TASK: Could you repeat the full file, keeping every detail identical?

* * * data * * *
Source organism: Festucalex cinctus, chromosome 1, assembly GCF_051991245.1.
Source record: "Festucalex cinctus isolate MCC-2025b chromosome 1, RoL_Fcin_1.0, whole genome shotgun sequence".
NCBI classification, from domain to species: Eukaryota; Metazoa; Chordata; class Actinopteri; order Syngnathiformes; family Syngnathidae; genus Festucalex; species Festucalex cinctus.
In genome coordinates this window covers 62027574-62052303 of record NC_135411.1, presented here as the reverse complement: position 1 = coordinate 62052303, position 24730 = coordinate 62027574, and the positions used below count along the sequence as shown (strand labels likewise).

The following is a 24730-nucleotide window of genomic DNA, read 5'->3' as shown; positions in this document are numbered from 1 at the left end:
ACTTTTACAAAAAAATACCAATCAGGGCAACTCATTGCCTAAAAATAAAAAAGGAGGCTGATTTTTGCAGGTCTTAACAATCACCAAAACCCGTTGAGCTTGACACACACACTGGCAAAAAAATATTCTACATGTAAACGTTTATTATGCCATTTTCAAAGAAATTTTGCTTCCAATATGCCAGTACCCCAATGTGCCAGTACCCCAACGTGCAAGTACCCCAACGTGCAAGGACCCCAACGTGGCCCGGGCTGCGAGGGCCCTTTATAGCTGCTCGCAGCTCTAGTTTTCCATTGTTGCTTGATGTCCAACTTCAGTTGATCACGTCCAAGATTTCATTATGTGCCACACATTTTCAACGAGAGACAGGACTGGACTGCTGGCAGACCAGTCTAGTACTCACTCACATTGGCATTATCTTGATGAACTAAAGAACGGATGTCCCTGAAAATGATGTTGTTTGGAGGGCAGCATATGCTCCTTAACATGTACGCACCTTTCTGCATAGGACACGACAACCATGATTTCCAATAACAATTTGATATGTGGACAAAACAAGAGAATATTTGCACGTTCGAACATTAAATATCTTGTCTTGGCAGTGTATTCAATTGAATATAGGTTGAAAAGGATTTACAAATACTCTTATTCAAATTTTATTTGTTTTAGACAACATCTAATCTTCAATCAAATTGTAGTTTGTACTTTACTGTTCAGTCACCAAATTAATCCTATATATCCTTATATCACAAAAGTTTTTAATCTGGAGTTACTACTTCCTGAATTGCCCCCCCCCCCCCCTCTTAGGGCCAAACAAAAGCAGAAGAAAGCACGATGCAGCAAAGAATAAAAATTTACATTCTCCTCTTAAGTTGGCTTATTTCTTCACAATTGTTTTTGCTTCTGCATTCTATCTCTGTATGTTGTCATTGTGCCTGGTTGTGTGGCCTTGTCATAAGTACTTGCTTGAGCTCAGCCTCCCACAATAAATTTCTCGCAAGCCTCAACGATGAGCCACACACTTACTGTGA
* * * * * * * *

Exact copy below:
Source organism: Festucalex cinctus, chromosome 1, assembly GCF_051991245.1.
Source record: "Festucalex cinctus isolate MCC-2025b chromosome 1, RoL_Fcin_1.0, whole genome shotgun sequence".
NCBI classification, from domain to species: Eukaryota; Metazoa; Chordata; class Actinopteri; order Syngnathiformes; family Syngnathidae; genus Festucalex; species Festucalex cinctus.
In genome coordinates this window covers 62027574-62052303 of record NC_135411.1, presented here as the reverse complement: position 1 = coordinate 62052303, position 24730 = coordinate 62027574, and the positions used below count along the sequence as shown (strand labels likewise).

The following is a 24730-nucleotide window of genomic DNA, read 5'->3' as shown; positions in this document are numbered from 1 at the left end:
ACTTTTACAAAAAAATACCAATCAGGGCAACTCATTGCCTAAAAATAAAAAAGGAGGCTGATTTTTGCAGGTCTTAACAATCACCAAAACCCGTTGAGCTTGACACACACACTGGCAAAAAAATATTCTACATGTAAACGTTTATTATGCCATTTTCAAAGAAATTTTGCTTCCAATATGCCAGTACCCCAATGTGCCAGTACCCCAACGTGCAAGTACCCCAACGTGCAAGGACCCCAACGTGGCCCGGGCTGCGAGGGCCCTTTATAGCTGCTCGCAGCTCTAGTTTTCCATTGTTGCTTGATGTCCAACTTCAGTTGATCACGTCCAAGATTTCATTATGTGCCACACATTTTCAACGAGAGACAGGACTGGACTGCTGGCAGACCAGTCTAGTACTCACTCACATTGGCATTATCTTGATGAACTAAAGAACGGATGTCCCTGAAAATGATGTTGTTTGGAGGGCAGCATATGCTCCTTAACATGTACGCACCTTTCTGCATAGGACACGACAACCATGATTTCCAATAACAATTTGATATGTGGACAAAACAAGAGAATATTTGCACGTTCGAACATTAAATATCTTGTCTTGGCAGTGTATTCAATTGAATATAGGTTGAAAAGGATTTACAAATACTCTTATTCAAATTTTATTTGTTTTAGACAACATCTAATCTTCAATCAAATTGTAGTTTGTACTTTACTGTTCAGTCACCAAATTAATCCTATATATCCTTATATCACAAAAGTTTTTAATCTGGAGTTACTACTTCCTGAATTGCCCCCCCCCCCCCCTCTTAGGGCCAAACAAAAGCAGAAGAAAGCACGATGCAGCAAAGAATAAAAATTTACATTCTCCTCTTAAGTTGGCTTATTTCTTCACAATTGTTTTTGCTTCTGCATTCTATCTCTGTATGTTGTCATTGTGCCTGGTTGTGTGGCCTTGTCATAAGTACTTGCTTGAGCTCAGCCTCCCACAATAAATTTCTCGCAAGCCTCAACGATGAGCCACACACTTACTGTGA